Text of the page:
Q: Should high-potential employees know that they have been identified as such?

A: The question is should you tell high-potentials that they have been identified as high-potentials? The answer is that you better tell them, otherwise they will quit. They are going to be vain like everybody else. The real high-potentials know they are outperforming the other people and they are just wondering whether anybody else is noticing. They key to the whole thing is letting them know we know how good they are and we appreciate what they are doing for us. So, by all means you need to tell them that they have a lot of potential for advancement in this organisation. You get to be ‘hi-po’ of the day, star of tomorrow.

Q: How should companies handle employees who are not designated as having high potential?

A: What you do if they are not high potential? You tell them, if you do a good job you have a lot of employment over here and we will do anything we can to help you with your career. But, we don’t see you as being in the line of progression to be the next CEO. A lot of people just don’t want the aggravation associated with senior management.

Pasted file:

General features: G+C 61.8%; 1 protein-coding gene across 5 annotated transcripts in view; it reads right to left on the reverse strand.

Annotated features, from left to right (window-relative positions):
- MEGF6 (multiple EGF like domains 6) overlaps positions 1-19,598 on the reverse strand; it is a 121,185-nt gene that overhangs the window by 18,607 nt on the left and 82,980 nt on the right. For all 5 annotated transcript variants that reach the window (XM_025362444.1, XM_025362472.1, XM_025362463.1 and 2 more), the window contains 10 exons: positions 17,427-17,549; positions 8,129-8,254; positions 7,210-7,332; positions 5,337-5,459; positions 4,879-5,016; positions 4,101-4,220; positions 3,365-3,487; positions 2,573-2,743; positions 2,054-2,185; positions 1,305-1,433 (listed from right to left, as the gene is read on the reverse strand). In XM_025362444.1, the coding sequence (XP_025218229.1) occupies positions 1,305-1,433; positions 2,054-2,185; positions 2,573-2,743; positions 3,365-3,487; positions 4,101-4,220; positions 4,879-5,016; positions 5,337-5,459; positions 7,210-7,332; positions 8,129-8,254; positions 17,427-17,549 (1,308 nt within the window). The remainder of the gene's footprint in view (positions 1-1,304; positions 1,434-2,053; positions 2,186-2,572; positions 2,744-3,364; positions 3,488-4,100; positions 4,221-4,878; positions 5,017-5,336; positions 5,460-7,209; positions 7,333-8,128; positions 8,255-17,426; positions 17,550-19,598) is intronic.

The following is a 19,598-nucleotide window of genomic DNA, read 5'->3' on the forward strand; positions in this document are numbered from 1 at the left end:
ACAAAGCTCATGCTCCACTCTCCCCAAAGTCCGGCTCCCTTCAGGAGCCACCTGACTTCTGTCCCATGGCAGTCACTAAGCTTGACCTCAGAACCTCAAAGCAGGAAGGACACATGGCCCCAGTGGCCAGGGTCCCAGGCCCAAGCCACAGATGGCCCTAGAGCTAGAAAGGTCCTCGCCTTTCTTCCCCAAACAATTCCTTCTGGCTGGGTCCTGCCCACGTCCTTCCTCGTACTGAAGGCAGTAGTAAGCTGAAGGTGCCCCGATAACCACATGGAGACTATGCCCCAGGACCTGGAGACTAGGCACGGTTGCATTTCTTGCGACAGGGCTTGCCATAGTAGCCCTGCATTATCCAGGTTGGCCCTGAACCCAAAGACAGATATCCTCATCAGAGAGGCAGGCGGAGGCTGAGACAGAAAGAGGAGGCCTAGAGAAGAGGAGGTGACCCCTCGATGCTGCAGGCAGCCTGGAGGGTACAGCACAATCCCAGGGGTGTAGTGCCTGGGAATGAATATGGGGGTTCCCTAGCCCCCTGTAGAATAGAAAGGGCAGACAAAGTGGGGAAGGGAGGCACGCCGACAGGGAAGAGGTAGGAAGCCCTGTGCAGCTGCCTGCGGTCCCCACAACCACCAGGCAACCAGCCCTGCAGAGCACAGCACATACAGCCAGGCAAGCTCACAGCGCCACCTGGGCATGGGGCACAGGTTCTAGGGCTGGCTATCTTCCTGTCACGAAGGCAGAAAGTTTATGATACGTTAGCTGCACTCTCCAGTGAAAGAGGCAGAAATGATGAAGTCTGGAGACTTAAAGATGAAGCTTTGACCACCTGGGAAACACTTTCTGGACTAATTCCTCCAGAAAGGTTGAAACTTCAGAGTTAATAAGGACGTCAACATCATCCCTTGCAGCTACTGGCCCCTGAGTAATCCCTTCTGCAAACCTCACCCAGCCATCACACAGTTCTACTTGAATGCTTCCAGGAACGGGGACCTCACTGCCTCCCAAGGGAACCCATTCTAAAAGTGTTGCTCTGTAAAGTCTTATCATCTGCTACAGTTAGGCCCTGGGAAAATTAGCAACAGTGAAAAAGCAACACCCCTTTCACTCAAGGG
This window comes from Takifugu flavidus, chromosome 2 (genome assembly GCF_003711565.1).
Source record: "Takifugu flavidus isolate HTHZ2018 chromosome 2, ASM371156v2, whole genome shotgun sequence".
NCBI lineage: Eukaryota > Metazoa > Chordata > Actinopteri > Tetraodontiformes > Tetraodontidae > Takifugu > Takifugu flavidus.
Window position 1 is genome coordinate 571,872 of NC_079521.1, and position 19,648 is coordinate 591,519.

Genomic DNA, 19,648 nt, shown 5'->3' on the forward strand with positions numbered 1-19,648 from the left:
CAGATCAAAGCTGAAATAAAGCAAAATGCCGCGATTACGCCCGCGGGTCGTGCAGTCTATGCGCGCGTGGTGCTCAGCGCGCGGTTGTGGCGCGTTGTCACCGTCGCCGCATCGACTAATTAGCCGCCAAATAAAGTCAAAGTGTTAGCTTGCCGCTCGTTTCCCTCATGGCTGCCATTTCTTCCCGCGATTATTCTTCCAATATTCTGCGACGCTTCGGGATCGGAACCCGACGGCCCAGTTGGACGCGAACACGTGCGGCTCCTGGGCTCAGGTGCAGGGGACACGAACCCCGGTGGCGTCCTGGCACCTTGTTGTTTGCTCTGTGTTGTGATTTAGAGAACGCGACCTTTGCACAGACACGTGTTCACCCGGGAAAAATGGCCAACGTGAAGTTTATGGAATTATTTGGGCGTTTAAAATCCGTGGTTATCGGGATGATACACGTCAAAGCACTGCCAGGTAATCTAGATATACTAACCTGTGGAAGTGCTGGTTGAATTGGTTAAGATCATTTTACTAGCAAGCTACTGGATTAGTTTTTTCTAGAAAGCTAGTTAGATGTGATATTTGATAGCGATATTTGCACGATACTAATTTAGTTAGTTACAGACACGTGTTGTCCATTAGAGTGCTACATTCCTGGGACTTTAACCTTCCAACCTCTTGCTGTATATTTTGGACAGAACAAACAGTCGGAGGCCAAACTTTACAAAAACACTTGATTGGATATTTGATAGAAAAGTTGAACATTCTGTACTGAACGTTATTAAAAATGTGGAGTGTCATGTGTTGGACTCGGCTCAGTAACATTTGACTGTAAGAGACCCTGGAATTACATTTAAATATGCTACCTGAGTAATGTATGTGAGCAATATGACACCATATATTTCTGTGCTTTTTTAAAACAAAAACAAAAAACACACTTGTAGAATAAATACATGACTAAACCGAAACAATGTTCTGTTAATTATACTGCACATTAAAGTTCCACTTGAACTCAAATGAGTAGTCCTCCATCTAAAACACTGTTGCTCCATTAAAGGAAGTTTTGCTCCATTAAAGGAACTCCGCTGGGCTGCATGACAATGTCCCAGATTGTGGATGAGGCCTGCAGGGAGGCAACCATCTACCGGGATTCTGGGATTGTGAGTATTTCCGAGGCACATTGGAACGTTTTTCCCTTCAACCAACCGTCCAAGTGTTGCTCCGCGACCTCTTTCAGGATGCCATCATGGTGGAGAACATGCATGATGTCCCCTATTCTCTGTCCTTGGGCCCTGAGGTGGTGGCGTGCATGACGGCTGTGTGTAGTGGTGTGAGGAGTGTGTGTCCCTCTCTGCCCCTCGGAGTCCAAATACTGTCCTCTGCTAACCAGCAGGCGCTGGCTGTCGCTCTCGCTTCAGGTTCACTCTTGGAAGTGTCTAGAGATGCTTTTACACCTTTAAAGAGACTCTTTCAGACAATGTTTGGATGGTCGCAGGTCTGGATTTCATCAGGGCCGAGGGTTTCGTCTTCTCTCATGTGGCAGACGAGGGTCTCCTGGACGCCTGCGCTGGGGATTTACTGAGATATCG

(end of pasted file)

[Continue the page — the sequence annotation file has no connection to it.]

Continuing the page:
Q: How do you recommend developing high-potential employees?

A: There are three key steps in developing high-potential employees. The first thing is, try not to surround them with mediocre players. Try to put them in a cohort of talented players. That’s important because talented people don’t like hanging out with losers. Second, try not to force your high-potentials to work for an incompetent boss. Since the base rate of incompetent management is about 70% you’re going to have to be extremely cautious to avoid making these talented people work for an incompetent boss. The third thing is that the best single way to develop a high-potential is to put them into a position where they have to manage people. Then give them feedback on their performance as a manager. There is just no alternative to that. Talented people can learn from their mistakes, losers can’t learn from their mistakes.

Q: What is the difference between leadership potential and actually being a good leader?

A: You can look at somebody and say that he/she has a lot of potential for leadership, but you won’t know if they have talent for it until they have actually got the job. You may have the potential to do…whatever, but until you have actually done it… But, I am a fan of the concept of potential. That’s where you start, and then you test your hypothesis.